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Editors Note: This is Adrian Buendia's first contribution to SalsaNewYork. His opinions are meant as a counterpoint to stimulate thought. Call it thinking from the flip side of the coin. As Adrian stated to me in an email "I do not wish to offend anybody, I am just looking to share my experience with others and
get some feedback.". 

-by Adrian J Buendia

It is a common practice among salsa dance instructors, to have the students
switch partners frequently during the class in order to get them used to
dancing with different partners.  As a beginner student I found this
practice, at least the way it is generally done,  counterproductive and

Every time I was learning a turn in any class I took, just when my partner
and I where beginning to "get it," the instructor would switch partners and I
would find myself right back at the beginning.  If my new partner was behind
in learning the turn, or her style or sense of rhythm was different from my
previous partner's, or my own, this would throw me off and render any
progress I made before of little use.  I needed time to synchronize with this
new person.

The instructor usually continued where he/she left off before the switch,
ignoring the conflict created by it.  Meanwhile, my new partner and I, now
more focused on adapting to each other's style and understanding of the turn
than on what the instructor was saying, would fall behind on the instruction
and eventually find ourselves pretty lost.

I tried taking an intermediate class, to see if dancing with a more advanced
partner would help, but I couldn't keep up, the pace was too fast for me.   I
went to several classes with 3 different instructors, all well known and
reputable, hoping to find one that would do it differently.  They all did it
the same way. 

I think that a better way for instructors to do the partner switch, is by
allowing the students to learn one complete turn with the same partner, and
then, when they start teaching a new turn, have them switch partners.  This
way the instructor is not adding one more difficulty to the already difficult
task of understanding and memorizing a turn.

Being able to dance with different partners is, obviously, important, but for
a man to adapt to a new partner's style, he must be able to lead her,
something he cannot do  when he is still learning the steps.   And for a
woman to adapt to a new partner, she must also be familiar with the steps, so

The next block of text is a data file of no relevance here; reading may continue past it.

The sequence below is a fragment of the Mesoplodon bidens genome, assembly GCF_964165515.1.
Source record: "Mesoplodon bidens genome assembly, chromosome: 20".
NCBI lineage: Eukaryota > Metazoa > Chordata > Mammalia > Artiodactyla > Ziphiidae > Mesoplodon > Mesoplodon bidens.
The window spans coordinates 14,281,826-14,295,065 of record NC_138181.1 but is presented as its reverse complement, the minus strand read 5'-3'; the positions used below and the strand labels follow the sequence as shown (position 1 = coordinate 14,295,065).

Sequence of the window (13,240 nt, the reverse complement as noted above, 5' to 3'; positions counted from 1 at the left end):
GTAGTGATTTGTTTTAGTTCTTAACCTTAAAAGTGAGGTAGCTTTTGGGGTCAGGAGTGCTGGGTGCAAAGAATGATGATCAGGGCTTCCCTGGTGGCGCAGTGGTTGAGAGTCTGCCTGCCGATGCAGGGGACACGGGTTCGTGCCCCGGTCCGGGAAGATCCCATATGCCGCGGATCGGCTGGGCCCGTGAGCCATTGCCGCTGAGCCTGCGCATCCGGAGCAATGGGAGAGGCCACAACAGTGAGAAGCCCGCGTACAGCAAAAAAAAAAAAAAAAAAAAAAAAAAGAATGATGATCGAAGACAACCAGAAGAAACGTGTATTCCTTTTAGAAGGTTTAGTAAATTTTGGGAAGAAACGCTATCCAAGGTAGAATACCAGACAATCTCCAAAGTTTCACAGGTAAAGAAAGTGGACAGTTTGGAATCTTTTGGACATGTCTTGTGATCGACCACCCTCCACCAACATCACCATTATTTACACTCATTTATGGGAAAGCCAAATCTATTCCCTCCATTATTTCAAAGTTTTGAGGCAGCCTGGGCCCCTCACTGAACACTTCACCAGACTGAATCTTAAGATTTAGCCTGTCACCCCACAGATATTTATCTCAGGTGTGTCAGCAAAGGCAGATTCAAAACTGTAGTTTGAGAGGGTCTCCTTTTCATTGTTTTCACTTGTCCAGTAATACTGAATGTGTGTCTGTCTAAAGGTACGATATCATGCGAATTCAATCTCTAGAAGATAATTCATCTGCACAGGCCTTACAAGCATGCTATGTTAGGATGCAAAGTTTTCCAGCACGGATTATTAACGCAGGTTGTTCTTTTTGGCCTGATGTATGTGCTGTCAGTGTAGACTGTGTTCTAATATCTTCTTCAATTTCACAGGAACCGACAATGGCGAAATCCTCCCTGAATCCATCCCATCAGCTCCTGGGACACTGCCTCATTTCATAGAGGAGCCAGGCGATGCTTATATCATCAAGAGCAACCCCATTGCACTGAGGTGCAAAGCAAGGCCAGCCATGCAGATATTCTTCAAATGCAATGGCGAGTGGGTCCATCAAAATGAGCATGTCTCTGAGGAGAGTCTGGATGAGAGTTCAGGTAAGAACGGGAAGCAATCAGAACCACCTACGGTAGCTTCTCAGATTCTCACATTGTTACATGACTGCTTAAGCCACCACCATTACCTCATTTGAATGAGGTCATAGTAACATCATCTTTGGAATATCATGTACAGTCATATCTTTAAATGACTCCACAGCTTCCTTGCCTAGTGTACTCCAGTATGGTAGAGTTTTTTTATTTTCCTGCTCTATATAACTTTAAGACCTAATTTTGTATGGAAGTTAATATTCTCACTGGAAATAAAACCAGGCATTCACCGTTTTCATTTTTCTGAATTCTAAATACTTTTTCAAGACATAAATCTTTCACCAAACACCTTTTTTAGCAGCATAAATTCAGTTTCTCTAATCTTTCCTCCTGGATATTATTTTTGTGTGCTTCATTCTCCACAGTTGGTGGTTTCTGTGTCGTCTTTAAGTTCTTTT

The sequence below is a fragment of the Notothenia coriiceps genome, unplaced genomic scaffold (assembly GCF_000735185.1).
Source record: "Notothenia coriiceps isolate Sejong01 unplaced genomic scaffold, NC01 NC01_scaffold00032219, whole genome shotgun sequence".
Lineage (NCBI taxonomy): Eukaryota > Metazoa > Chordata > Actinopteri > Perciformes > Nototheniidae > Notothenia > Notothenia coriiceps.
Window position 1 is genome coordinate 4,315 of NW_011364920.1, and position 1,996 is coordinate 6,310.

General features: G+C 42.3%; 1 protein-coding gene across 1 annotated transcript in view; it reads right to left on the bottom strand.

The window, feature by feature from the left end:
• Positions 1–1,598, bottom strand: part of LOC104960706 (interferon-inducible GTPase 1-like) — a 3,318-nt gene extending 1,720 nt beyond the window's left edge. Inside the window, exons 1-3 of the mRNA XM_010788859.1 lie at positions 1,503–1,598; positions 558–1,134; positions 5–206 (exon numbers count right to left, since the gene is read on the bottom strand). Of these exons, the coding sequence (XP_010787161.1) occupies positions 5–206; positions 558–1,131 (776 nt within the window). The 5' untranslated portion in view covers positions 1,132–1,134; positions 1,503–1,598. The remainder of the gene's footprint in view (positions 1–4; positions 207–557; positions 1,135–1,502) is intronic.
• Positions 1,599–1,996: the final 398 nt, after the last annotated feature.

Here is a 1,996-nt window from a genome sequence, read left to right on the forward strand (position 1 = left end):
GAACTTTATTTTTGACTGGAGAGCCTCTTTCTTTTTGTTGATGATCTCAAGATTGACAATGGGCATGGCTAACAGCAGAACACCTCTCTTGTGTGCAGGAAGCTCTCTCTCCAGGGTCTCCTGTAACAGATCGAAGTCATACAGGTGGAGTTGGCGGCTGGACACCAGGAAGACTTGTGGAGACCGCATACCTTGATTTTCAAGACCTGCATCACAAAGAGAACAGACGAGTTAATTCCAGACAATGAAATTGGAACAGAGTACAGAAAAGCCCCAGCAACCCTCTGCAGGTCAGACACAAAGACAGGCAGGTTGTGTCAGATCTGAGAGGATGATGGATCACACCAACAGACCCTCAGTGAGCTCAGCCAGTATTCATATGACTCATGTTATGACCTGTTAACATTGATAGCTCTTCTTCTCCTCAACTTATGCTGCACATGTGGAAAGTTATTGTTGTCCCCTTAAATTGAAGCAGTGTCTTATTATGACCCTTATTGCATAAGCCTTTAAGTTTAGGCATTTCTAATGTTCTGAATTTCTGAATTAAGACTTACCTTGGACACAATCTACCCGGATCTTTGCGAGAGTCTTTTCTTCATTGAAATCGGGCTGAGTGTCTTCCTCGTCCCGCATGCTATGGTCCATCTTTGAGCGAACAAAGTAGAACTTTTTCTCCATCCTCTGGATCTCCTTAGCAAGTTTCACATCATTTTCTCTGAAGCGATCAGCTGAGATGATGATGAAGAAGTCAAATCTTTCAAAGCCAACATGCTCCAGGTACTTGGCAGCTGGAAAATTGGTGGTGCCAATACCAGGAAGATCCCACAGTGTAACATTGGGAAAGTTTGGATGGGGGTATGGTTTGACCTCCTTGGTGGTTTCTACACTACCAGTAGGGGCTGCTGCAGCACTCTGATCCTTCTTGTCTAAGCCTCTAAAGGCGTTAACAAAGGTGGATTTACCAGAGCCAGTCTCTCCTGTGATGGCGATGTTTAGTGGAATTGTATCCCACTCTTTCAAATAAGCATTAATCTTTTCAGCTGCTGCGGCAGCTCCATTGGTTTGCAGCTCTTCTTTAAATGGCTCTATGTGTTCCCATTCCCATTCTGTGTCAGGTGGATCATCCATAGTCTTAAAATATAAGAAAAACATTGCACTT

that she can understand what her partner is trying to do, and follow. 
Because of this, it seems to me that people who already know how to dance are
the ones who can  benefit the most from the experience of dancing with
different partners.  People who are trying to learn how to dance are,
instead, hindered by it, since they are, in practice, trying to learn two
things at the same time.

I personally think that the ideal way to learn how to dance is by practicing
with the same partner, this way the couple can quickly adapt to each other's
style, their level of ability will be matched, and their progress will be
even.  This frees their minds to focus entirely on learning the steps, and
they learn better. 

However, dance classes where one is not required to bring a partner, allow
many more people to participate, and  make it easier for the instructor to
run a full class, since it does not require continuity but, instead, it can
always accommodate new students of different levels and contain full
instruction on a variety of things.  That's why this type of class is more
desirable for students as well as instructors and, therefore, more popular.

I must add here that I am not a true beginner, and that I actually have an
advantage over the average beginner:  I was born and raised in Cuba, where I
learned the basic steps of Salsa dancing very early.  It is turns that I
never bothered to learn.  I am also a musician, and have played Salsa
professionally for years.  Understandably, I have no problem at all picking
up floor shines, basic steps, or anything that I can do without a partner.

I have stopped taking classes, and have been learning from videos instead,
with a friend.  Though videos are an effective tool to learn how to dance,
they are not nearly as motivating as being in a class.  Dancing is a social
activity, and being around other dancers is half the fun.

I welcome any feedback on the opinions that I have expressed here.  Feel free
to email me at:   AJB0580@AOL.COM



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